What if you created a form and had a computer write to it, kinda like logging to your spreadsheet? When creating the form, there is access control that requires login by default, but you can turn that off - uncheck 'Require sign-in to view this form'.

For fun, Here's a sample form I made. The interesting part here isn't that you can type stuff in as a human, but you can submit with curl if you wanted to!

How to submit to a Google Form with curl:

  • Take the 'formkey' and put it on this url:
  • curl -XPOST -d "entry.0.single=first&entry.1.single=second&submit=Submit

The http POST payload is form url-encoded with 'entry.N.single' being each field value (in your browser, 'inspect element' on the form inputs to see the names). You must also include 'submit=Submit' set in the POST or google docs won't record the submission.

Here's a full example using the sample form I made (linked above):

echo -n "What is your name? "; read name
echo -n "How are you? "; read status
curl -s -XPOST "$url" -d "entry.0.single=${name}&entry.1.single=${status}&submit=Submit"

In the output of curl, you should see something like "Your response has been recorded".

You can view the results of form submissions to this specific form here: sysadvent sample form spreadsheet

The spreadsheet updates in near-real-time with form postings. Any charts you are using are also updated when the spreadsheet changes. Smells like this could be useful for light logging and metric recording, right? I think so!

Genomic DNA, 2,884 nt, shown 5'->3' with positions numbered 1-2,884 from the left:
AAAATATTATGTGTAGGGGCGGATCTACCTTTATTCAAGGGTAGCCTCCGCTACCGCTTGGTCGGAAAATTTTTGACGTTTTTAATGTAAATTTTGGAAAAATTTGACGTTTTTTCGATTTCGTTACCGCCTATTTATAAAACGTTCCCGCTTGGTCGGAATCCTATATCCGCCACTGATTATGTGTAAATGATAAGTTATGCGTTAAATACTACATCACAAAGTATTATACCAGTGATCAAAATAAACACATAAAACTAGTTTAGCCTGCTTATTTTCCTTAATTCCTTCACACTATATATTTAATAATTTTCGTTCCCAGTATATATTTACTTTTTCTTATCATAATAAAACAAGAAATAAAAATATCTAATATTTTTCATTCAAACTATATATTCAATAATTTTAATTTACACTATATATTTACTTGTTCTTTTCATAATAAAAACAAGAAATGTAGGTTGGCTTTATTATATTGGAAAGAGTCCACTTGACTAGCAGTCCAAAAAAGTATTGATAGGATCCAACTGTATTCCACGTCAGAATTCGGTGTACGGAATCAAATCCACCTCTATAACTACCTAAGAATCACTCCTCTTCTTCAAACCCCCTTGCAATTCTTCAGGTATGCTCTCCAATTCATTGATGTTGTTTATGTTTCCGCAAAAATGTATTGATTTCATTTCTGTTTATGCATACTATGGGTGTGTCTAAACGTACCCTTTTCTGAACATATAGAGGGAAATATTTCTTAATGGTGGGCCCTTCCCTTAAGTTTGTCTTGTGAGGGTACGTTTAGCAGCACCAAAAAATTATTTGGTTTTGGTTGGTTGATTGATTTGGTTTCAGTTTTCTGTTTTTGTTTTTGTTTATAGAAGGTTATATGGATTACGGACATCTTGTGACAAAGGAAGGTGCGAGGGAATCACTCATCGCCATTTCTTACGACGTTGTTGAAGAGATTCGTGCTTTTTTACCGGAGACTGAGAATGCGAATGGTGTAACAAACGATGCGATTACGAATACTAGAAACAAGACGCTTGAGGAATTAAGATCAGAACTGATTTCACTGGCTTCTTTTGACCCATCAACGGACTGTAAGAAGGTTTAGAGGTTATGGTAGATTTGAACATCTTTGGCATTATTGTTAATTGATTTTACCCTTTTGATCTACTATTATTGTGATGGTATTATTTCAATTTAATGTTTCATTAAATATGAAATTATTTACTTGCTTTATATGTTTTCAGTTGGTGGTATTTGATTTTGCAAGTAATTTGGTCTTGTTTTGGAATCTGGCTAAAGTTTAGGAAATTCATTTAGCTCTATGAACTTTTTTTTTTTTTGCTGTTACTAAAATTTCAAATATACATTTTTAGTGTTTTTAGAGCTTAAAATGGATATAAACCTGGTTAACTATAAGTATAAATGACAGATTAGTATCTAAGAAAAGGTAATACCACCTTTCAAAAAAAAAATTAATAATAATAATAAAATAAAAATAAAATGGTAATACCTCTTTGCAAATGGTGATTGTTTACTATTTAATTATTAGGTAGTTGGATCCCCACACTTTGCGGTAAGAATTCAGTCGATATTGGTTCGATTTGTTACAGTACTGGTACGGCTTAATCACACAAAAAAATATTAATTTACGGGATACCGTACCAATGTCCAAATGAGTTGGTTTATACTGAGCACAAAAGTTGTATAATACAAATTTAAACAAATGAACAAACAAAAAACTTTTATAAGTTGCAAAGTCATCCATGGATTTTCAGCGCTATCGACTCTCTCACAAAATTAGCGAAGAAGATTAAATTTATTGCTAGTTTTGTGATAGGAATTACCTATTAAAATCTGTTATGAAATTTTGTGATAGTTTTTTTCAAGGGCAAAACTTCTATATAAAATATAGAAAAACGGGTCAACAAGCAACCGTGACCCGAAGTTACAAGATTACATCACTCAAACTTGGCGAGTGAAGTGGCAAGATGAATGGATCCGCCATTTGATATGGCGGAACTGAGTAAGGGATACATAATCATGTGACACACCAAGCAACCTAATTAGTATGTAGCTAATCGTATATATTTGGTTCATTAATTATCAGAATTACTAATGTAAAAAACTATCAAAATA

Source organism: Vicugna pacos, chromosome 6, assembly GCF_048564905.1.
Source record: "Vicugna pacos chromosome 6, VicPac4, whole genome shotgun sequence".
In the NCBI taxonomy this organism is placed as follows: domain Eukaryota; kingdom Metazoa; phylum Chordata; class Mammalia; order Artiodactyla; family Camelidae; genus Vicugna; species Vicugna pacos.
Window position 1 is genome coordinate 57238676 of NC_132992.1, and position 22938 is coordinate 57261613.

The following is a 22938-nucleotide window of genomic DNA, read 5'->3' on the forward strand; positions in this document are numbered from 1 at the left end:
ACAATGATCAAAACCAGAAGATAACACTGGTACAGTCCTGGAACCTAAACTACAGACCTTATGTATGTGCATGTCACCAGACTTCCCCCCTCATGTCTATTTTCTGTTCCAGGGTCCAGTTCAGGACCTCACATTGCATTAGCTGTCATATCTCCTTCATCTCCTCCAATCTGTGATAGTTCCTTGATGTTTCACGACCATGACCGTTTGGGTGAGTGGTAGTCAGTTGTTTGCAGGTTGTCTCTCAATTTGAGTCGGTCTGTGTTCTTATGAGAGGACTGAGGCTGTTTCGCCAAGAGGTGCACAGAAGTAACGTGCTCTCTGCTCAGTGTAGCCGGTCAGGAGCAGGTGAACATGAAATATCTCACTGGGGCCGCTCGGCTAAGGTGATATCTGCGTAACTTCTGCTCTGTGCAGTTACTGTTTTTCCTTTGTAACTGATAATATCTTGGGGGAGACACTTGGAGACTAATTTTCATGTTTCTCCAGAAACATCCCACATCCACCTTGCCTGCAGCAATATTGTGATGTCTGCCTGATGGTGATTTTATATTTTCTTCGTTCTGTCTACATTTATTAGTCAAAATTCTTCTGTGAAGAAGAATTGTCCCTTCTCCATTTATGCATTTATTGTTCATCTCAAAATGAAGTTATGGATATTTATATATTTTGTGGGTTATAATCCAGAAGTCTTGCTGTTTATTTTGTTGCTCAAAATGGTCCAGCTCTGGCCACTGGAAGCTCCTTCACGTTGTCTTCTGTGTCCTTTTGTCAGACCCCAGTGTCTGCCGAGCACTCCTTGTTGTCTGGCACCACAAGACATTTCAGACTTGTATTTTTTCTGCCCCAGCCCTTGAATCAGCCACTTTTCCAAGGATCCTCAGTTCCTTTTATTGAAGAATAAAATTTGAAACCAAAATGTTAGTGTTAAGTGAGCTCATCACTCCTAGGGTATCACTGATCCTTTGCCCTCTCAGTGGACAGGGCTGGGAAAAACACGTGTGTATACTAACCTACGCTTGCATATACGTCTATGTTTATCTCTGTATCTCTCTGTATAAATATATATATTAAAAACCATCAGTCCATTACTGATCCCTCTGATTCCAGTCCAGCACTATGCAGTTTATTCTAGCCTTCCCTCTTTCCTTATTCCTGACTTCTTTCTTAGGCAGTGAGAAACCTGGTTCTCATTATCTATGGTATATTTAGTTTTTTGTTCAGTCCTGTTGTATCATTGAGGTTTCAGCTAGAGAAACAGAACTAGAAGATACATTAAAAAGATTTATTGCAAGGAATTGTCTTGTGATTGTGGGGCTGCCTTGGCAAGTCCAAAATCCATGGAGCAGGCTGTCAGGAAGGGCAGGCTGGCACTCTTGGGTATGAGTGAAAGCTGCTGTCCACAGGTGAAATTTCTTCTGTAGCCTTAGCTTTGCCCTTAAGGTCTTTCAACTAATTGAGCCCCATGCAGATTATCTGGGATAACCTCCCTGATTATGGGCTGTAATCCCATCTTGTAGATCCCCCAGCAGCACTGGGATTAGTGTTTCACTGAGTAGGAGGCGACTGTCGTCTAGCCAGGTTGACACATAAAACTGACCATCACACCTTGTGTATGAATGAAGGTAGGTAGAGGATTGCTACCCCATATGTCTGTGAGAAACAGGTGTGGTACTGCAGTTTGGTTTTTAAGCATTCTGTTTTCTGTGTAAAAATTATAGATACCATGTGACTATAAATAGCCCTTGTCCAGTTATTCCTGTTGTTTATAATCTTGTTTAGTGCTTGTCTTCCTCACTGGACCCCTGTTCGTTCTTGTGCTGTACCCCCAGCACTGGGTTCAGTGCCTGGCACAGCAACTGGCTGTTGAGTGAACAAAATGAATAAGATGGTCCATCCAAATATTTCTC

Looking back at the 'mail logs size' data set above, we can use forms to automate this. Set up a daily cron job that publishes the size of each log file to a form and you can trend usage patterns over time. If you don't have a graphing system available right now, like Graphite or Ganglia, this Forms solution could be just the right tool for you.


Spreadsheets in general are really useful tools because they let you treat your data like Play-Doh - squish and shape your data into whatever form is most useful for you. Google Docs is an easy way to get these spreadsheet and forms features.

Further Reading

1 comment :

Anonymous said...

Thanks for the Article. Would you please attach sample data that you have used in spreadsheet?

That would be very helpful to try things you suggested.